Teschke to be honored for dominance on Fox Chapel basketball court
TribLIVE Sports Videos
This season was the year of the 1,000-point scorer for Fox Chapel as Matt D'Amico, Brian Papich and Erin Mathias topped the mark.
Brian Teschke, who graduated in 2003, was the fifth Fox Chapel basketball player to top that plateau and will be recognized May 31 with an induction into the Fox Chapel Sports Hall of Fame.
A 6-foot-5 guard/forward, he was a three-year letterwinner and in his senior year led the team in rebounding and 3-point field goal percentage and was the team MVP.
Teschke has fond memories of his playing days at Fox Chapel.
“One of the most memorable games was against Woodland Hills my junior year,” he said. “Matt Brunck drilled a 3-pointer at the buzzer to take the game into overtime. Our full-court defense kept the game close, and we won with a last-second putback. The win was key in our winning the section championship.
“We beat Central Catholic by one point in front of a huge crowd to clinch it. The fans stormed the court after the game.”
Teschke said the final game of his high school career was probably the most memorable.
“It was the final game with many teammates who I had been playing with since fifth grade,” he said. “I also scored my 1,000th career point on a 3-pointer and scored a career-high 34 points.
“My teammates made sure that I had the opportunity to reach 1,000, and that is something I will never forget.”
Teschke also made the all-section team in his senior year and played in the Cager Classic and the Hoops Classic.
He attended college at Franklin & Marshall where he majored in environmental science and was a three-year starter there. He finished college with 828 career points and finished in the school's top 20 in blocked shots. The team made it to the Division III Elite 8 in 2004 and was ECAC South Regional champion in 2005.
“The NCAA Elite 8 run in my freshman year was very memorable,” Teschke said. “Also while I was playing, coach Glenn Robinson broke the record for most wins by a D-III coach.”
Teschke is married to the former Laura Voltz and they have two children: Jack, who is 3 1⁄2, and Jocelyn, who soon will turn 2. They are expecting their third child in September.
Teschke has worked at THG Geophysics in Murrysville for the past seven years as a near-surface geologist. He is a state registered professional geologist.
He hasn't played basketball in a few years due to his work schedule and tending to his family, but he has been involved in triathlons since 2010 and trains when he has time. He admits to being surprised at his selection to the FC Sports Hall of Fame.
“I was very surprised. It was a very unexpected call from Jim Perry,” he said. “I have read about the accomplishments of the other inductees, and I was very impressed. I am honored to be in this year's class.”
Teschke will have a good-sized contingent with him at the banquet.
“It looks like a good number of friends, family and former teammates will be attending,” he said. “I look forward to seeing some teammates and coaches who I haven't seen for a long time.”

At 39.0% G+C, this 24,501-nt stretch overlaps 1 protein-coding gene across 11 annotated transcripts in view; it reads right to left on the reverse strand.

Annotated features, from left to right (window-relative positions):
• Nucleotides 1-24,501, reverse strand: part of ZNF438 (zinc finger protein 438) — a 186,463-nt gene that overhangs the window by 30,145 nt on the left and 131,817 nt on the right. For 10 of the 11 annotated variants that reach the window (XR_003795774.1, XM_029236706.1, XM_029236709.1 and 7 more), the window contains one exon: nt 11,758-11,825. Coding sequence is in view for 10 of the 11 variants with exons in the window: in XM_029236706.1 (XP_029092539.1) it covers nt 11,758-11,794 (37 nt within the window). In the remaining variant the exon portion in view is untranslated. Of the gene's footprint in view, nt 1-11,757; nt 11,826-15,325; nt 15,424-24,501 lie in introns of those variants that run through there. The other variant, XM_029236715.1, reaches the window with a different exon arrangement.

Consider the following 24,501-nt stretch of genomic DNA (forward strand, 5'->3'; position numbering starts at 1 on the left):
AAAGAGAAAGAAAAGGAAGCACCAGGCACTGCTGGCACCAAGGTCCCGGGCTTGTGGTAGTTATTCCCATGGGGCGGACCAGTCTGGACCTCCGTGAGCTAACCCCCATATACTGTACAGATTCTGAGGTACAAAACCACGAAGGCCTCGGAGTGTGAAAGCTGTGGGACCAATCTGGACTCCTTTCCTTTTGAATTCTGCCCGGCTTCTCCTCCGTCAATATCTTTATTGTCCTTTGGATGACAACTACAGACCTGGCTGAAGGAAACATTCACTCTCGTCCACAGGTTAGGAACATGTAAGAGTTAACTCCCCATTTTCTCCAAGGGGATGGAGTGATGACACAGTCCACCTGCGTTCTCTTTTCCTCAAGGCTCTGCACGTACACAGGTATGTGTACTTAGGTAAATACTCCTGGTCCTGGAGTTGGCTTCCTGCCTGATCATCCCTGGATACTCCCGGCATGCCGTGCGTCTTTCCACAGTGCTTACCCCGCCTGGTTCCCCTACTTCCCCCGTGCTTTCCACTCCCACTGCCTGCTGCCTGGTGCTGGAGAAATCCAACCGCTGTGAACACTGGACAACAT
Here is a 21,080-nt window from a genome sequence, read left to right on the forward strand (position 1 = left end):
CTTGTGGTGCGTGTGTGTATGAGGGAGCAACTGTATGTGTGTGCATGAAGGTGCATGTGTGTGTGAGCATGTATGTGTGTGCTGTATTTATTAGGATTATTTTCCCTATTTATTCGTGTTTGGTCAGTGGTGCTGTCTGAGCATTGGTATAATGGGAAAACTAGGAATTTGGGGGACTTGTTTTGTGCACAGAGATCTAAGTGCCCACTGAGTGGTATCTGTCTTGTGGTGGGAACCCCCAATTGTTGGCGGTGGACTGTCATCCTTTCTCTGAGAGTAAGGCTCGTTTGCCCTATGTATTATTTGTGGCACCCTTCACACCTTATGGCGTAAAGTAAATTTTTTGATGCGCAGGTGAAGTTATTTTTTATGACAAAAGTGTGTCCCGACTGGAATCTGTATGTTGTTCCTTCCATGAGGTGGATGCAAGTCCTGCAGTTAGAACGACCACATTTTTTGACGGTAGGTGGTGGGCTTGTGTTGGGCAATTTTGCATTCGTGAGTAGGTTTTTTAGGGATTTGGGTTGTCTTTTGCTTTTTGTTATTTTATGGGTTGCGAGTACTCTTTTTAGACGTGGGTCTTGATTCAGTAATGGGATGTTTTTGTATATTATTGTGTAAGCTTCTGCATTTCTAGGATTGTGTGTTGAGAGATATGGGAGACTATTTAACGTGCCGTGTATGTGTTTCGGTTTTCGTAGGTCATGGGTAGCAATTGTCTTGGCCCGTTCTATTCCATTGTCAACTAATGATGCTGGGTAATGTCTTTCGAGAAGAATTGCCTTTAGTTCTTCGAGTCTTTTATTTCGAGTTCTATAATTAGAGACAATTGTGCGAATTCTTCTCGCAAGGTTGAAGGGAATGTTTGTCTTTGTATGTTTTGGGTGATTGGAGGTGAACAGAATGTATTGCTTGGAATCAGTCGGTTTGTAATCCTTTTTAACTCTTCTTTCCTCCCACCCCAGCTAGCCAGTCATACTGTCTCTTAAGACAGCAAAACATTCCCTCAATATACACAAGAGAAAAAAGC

He still keeps in touch with some of his former teammates.
“We went to a couple of Fox Chapel games this year,” Teschke said. “It was great to see parents of former teammates and former coaches still attending games.”
Marty Stewart is a sports editor for Trib Total Media. Reach him at 412-782-2123 or firstname.lastname@example.org.
Show commenting policy
TribLive commenting policy
You are solely responsible for your comments and by using TribLive.com you agree to our Terms of Service.
We moderate comments. Our goal is to provide substantive commentary for a general readership. By screening submissions, we provide a space where readers can share intelligent and informed commentary that enhances the quality of our news and information.
While most comments will be posted if they are on-topic and not abusive, moderating decisions are subjective. We will make them as carefully and consistently as we can. Because of the volume of reader comments, we cannot review individual moderation decisions with readers.
We value thoughtful comments representing a range of views that make their point quickly and politely. We make an effort to protect discussions from repeated comments either by the same reader or different readers.
We follow the same standards for taste as the daily newspaper. A few things we won't tolerate: personal attacks, obscenity, vulgarity, profanity (including expletives and letters followed by dashes), commercial promotion, impersonations, incoherence, proselytizing and SHOUTING. Don't include URLs to Web sites.
We do not edit comments. They are either approved or deleted. We reserve the right to edit a comment that is quoted or excerpted in an article. In this case, we may fix spelling and punctuation.
We welcome strong opinions and criticism of our work, but we don't want comments to become bogged down with discussions of our policies and we will moderate accordingly.
We appreciate it when readers and people quoted in articles or blog posts point out errors of fact or emphasis and will investigate all assertions. But these suggestions should be sent via e-mail. To avoid distracting other readers, we won't publish comments that suggest a correction. Instead, corrections will be made in a blog post or in an article.